If I have a communications channel where a digital QAM signal is transmitted, I can either model the channel's impulse response as a complex $h(t)$, or as 2 separate impulse responses $p(t)$ and $q(t)$ for the I and Q channels, respectively. Let $s(t)$ be the transmitted signal, with $s_I(t)$ and $s_Q(t)$ denoting its I and Q components.

For the complex case, the filtered signal would be $$[s_I*\operatorname{Re}(h)-s_Q*\operatorname{Im}(h)]+j[s_I*\operatorname{Im}(h)+s_Q*\operatorname{Re}(h)]$$

For the 2 separate case, it would be $$[s_I*p]+j[s_Q*q]$$

Clearly, they look rather different. Is either one a "better" model than the other? Better in the sense of, for example, using an adaptive filter to equalize the channel. We can train for a complex response with the cross coupling of the former, or run the channels separately. If not, can we talk about some sort of mathematical equivalence between them? Is there a mathematical mapping?

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    $\begingroup$ Your second model is wrong. The wireless channel "mixes" the I and Q signal compoments, as seen in your complex model. In other words, you can't model the wireless channels as two independent channels, one for I, and the other for Q. $\endgroup$ – MBaz Apr 23 '18 at 0:38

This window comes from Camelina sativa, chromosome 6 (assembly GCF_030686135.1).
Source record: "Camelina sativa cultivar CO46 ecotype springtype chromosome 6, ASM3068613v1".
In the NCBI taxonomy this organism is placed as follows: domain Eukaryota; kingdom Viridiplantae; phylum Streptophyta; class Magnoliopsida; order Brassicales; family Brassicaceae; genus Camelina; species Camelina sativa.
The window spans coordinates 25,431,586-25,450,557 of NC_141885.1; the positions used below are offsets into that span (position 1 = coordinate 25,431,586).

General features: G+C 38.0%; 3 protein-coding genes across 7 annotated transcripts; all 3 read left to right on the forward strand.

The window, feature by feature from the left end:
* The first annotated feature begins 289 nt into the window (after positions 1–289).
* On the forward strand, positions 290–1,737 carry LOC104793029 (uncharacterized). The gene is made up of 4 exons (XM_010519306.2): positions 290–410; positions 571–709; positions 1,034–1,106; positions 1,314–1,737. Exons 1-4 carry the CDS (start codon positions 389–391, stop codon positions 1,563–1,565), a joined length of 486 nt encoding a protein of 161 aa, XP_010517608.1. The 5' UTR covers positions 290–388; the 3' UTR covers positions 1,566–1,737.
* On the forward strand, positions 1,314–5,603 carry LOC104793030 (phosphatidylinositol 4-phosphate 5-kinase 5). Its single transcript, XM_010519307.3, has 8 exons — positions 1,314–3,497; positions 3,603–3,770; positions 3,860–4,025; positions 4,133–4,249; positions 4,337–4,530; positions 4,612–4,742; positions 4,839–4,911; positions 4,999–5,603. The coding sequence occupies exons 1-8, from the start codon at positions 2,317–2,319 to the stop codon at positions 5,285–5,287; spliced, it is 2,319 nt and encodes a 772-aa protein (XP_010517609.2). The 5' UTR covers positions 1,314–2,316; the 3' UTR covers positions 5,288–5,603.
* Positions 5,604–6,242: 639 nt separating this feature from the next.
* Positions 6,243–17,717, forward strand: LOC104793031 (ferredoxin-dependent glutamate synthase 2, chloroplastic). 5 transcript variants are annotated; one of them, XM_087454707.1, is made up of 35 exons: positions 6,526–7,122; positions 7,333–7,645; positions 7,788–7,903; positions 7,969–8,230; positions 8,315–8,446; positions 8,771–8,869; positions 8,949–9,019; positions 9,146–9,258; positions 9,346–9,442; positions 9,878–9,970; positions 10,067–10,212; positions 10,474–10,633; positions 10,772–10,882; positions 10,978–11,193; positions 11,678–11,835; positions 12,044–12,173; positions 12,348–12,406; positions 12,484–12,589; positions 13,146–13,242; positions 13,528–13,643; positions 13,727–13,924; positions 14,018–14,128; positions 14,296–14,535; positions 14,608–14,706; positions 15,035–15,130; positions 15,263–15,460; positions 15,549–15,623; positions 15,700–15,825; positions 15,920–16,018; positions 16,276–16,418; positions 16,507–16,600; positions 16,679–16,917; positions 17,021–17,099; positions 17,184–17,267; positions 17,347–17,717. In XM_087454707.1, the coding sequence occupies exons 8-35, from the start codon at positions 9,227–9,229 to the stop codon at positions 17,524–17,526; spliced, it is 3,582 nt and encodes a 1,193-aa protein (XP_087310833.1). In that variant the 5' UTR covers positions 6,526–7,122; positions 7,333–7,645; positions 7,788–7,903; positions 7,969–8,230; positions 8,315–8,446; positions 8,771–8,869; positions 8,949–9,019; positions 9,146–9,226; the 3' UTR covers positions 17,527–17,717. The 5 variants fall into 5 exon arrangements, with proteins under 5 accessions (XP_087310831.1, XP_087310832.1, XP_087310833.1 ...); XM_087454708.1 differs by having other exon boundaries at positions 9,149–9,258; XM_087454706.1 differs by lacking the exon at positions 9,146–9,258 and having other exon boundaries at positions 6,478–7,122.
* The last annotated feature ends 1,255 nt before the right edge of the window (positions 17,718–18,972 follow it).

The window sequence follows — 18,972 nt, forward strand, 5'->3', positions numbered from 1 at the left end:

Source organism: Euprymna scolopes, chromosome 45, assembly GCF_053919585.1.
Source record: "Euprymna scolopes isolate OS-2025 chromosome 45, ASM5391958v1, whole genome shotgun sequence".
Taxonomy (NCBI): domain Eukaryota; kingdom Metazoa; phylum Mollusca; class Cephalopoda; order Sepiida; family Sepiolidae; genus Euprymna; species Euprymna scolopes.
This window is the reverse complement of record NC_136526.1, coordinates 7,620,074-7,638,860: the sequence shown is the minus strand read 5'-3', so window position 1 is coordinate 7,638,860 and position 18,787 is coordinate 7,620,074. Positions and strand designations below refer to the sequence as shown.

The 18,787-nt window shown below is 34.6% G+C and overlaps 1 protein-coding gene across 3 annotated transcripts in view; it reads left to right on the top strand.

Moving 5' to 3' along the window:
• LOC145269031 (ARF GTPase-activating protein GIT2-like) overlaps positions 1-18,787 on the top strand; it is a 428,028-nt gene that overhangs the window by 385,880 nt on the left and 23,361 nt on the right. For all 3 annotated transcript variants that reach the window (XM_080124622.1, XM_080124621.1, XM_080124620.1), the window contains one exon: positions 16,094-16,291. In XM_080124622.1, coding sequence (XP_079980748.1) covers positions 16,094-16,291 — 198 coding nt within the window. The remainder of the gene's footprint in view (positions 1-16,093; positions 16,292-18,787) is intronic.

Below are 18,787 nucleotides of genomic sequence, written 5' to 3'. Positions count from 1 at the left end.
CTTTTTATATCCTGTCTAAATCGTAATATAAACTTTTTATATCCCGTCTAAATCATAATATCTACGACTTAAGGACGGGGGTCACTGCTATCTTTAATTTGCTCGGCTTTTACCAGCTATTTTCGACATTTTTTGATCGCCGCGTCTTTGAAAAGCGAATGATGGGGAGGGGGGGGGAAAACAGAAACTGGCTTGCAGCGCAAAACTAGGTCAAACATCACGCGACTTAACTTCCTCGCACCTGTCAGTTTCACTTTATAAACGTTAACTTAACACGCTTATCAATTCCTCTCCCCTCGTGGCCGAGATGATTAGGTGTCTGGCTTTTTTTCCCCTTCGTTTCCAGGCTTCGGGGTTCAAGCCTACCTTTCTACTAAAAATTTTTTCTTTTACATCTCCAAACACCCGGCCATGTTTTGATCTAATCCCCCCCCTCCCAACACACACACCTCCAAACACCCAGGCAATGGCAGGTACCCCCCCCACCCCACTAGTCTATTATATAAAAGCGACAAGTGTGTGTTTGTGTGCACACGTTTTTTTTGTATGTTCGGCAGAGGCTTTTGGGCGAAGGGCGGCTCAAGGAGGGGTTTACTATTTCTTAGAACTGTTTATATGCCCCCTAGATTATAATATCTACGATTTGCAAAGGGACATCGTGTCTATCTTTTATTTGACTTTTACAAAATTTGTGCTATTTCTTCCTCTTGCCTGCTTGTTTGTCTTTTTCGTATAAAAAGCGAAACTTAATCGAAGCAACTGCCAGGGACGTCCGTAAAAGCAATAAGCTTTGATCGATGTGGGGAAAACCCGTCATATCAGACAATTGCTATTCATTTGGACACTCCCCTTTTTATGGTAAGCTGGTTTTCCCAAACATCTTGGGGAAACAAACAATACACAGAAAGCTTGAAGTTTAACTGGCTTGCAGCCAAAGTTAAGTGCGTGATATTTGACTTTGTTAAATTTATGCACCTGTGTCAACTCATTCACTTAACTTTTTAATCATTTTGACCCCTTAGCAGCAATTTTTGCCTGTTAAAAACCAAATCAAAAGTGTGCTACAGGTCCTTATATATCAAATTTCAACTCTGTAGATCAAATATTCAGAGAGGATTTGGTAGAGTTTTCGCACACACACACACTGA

• $\begingroup$ In a strictly linear system, you can split the input into I and Q channels. However, after convolution (with an IR that has any finite support), neither sub-channel will remain strictly I or Q. $\endgroup$ – hotpaw2 Apr 23 '18 at 19:52

After giving it more thought, I see my original confusion. We need to be careful about what we mean by the channel's impulse response. Normally for an equalizer for this application, we are not modeling the channel alone, but rather also including the frequency mixing up and down, before and after, transmission through the channel. When we include the mixers in this way, we get the cross coupling as I mentioned for the first case. So if $h(t)$ is the response of the channel alone, then $g(t)=e^{-j\omega_ct}h(t)$ is the response of the entire system from baseband to baseband. The second case with independent responses would be for applications where the channels are not mixed together at any stage and are transmitted and received independently.


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